Top Ten Lost Midwest Punk Singles

Top Ten lists, like the ragged handwritten label of an old school mixtape, should never be considered an end-all or a final declaration. They are a weight station in a single person’s life, an aural index of a person’s sense of place, time, and culture. This list of lost punk singles/7″ records from the American Midwest is not about a “best of” concept, it is about the rare, sometimes seminal gems that remained tucked away from most consumers because they were made in small batches. Having growing up and attended schools and gigs in the Illinois flatland region, I consider this list like a shout-out to nearby mavericks and marginal rockers that produced fare worth revisiting.


10. Iowa Beef Experience
“Trailer Court” (Noiseville 24, c. 1988)

This limited run of 300 contained actual bits of now-petrified beef jerky stuck down in the plastic sleeve. Produced by iconoclastic Steve Albini (Big Black, Shellac), the dense, murky mixes resemble acid-punk noiseniks Scratch Acid. The band delivers herky jerky rhythms and bastardized caterwaul vocals, anchored by bass player Simone Rinehart. Side b’s tongue-breaking titled “Dope Smoking Red Necks from Cedar Rapids Trapped in an Alternative Reality” is woven with Black Sabbath-style heavy thunder groove, which quickly gives way to metallic, double-bass drum, up-tempo mayhem that captures a demented trailer park vibe. The two-color, hillbilly grotesquerie artwork is seminal. This is haunting, neanderthal stuff from the bowels of Iowa City.


9. Trenchmouth
“Snakebite” (Self-released, 1989)

Released when Trenchmouth featured two blistering guitarists, singer Damon Locks played crazed congas, and the group was much less jazzified and deconstructed than its 1990s version, the whirling bass and near-funk patterns meld with glass-melting punk. Limited originally to 430 copies, replete with Fred Armisen’s (Saturday Night Live and Portlandia ) handwritten phone number on the back, this Windy City post-punk fills in the void between primitive acid-jazz grooves, worldbeat brazenness, and fetid Fugazi formula. It acts like a bridge mingling Beefeater and agit-pop. That musical territory seems to acknowledge and embody the city coming to grips with the soon-to-be post-rock era (or error! to some critics), crowned by Shellac, Tortoise, and others. This is shamanistic and lo-fi.


8. Special Affects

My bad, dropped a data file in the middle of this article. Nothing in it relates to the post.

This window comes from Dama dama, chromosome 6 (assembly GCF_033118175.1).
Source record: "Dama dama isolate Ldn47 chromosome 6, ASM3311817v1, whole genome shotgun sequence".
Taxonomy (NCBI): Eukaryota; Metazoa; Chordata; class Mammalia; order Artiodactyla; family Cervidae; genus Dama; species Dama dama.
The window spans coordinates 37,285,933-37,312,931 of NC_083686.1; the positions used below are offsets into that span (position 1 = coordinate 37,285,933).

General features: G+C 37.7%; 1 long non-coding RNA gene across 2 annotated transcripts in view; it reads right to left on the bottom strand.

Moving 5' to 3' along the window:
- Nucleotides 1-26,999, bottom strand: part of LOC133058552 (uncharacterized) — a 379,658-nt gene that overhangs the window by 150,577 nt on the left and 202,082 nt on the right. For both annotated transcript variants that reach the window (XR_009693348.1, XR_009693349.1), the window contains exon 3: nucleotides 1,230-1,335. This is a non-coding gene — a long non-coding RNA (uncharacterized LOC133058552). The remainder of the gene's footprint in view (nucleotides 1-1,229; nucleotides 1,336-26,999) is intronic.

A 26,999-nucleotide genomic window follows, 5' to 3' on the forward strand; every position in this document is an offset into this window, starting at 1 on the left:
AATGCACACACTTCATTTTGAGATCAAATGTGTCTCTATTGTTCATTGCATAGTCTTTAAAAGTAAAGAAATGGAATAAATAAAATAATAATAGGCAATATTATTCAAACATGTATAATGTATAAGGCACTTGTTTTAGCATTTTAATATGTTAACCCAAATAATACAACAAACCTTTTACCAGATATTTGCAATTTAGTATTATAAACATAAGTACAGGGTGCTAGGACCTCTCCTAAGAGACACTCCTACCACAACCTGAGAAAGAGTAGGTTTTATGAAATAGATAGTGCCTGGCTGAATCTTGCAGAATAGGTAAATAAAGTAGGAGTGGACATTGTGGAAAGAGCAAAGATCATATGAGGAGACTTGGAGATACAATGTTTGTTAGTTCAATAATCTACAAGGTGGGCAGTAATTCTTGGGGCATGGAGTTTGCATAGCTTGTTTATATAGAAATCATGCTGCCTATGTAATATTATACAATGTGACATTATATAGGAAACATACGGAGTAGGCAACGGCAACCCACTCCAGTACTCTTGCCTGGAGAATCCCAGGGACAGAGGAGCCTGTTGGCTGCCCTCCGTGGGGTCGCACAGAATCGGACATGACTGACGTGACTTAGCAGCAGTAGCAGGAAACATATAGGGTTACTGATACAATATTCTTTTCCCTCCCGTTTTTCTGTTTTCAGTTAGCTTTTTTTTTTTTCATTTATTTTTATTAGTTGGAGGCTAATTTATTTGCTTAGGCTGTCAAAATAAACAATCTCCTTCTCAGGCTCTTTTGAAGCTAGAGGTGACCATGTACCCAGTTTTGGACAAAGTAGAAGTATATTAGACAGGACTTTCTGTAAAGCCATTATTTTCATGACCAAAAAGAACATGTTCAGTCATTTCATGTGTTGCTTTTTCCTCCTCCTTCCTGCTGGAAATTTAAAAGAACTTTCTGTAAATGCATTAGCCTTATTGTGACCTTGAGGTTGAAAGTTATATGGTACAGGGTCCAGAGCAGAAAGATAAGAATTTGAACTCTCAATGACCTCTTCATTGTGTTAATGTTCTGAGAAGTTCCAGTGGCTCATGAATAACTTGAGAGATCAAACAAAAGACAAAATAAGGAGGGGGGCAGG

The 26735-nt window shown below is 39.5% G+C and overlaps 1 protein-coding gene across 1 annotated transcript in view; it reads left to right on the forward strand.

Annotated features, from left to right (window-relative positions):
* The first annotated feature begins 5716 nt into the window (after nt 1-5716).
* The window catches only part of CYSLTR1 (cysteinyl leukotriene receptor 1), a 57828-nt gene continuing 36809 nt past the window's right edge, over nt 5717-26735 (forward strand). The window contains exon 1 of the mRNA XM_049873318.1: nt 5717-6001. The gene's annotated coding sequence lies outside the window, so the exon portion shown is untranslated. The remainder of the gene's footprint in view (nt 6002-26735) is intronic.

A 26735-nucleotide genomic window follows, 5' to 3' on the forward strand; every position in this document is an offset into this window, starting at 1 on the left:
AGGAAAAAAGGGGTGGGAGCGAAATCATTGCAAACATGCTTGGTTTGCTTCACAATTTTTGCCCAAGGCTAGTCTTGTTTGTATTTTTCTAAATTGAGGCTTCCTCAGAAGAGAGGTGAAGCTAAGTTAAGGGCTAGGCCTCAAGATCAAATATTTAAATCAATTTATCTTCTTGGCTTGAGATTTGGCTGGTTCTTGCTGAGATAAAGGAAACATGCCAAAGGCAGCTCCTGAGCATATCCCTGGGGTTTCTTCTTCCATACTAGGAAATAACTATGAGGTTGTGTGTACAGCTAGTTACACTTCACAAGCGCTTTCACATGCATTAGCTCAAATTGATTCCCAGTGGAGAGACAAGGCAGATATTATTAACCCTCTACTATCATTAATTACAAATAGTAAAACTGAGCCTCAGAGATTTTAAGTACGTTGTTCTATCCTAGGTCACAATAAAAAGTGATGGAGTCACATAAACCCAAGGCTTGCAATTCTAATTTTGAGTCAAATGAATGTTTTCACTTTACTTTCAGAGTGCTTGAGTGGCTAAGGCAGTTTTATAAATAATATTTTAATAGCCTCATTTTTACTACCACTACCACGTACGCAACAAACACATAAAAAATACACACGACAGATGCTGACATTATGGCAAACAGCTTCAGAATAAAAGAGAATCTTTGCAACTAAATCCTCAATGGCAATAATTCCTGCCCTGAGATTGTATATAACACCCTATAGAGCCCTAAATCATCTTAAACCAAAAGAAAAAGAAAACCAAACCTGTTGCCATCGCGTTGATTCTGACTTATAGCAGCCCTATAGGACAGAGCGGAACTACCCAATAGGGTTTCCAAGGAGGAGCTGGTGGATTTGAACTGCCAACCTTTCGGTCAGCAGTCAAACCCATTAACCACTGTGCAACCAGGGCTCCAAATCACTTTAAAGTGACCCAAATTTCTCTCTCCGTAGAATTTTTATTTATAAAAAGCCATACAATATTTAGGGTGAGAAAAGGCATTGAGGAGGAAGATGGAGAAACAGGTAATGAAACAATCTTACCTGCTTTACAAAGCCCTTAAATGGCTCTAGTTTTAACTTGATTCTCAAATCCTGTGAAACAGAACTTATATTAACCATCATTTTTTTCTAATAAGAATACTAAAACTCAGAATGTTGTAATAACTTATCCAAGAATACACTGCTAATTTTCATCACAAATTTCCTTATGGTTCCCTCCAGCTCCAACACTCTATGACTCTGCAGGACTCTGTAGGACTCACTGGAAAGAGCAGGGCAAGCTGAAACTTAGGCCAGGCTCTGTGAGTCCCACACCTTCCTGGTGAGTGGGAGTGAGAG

“Mood Music” (Self-released, 1979)

From Crete, IL, this dose of funkified New Wave loitering in the lap of 1979 is actually a slice of quirky genius. Drums careen like Gang of Four with tom tom lust; the guitar snakes and dives, performing riddles during daring moments; the bass plucks and plods effortlessly; and the vocals, heavily treated and tweaked, show a future maverick (Frank Nardiello of My Life with the Thrill Kill Cult) in his primal enfant terrible form. The mix is solid and appealing, the attempts to carve out a taut sound is uncanny, and the thick tribal modes and from-the-gut toying with form is both vigorous and mannered at times. Side two is a more direct flow of sonic slyness, breeding well-placed jolts and helter skelter musical bravura. This is a ripe and ready distillation of Midwest post-punk.


7. Nitro Jr.
“It’s a Beautiful Day to Die” (Self-released, 1996)

Stemming from the dank cellar of the infamous Lost Cross house in the murky underbelly of Carbondale, IL, this twin-guitar rigged powerhouse burst through the lame indie pop landscape of the mid-1990s with dizzying speed and style, putting all the Pavements on earth to shame. Borrowing from hardcore punk’s lean zeal and thrust gleaned from Youth Brigade and Articles of Faith, the manic hillbilly guitar interplay of the Supersuckers, and the thick barely pop crunch of the Didjits, this four-song gem is relentless. The bass playing is monstrous and thumping, the drums barrel down with a punishing barrage, and the guitars fly into webs of solos with spidery notes intact. Just an hour from Kentucky, this unit proved to be a searing stab of gearhead punk stuck in the tough-as-nails coal region.


6. Dead Fink / Happy Toons
Rest in Pieces (Landmine, 1984)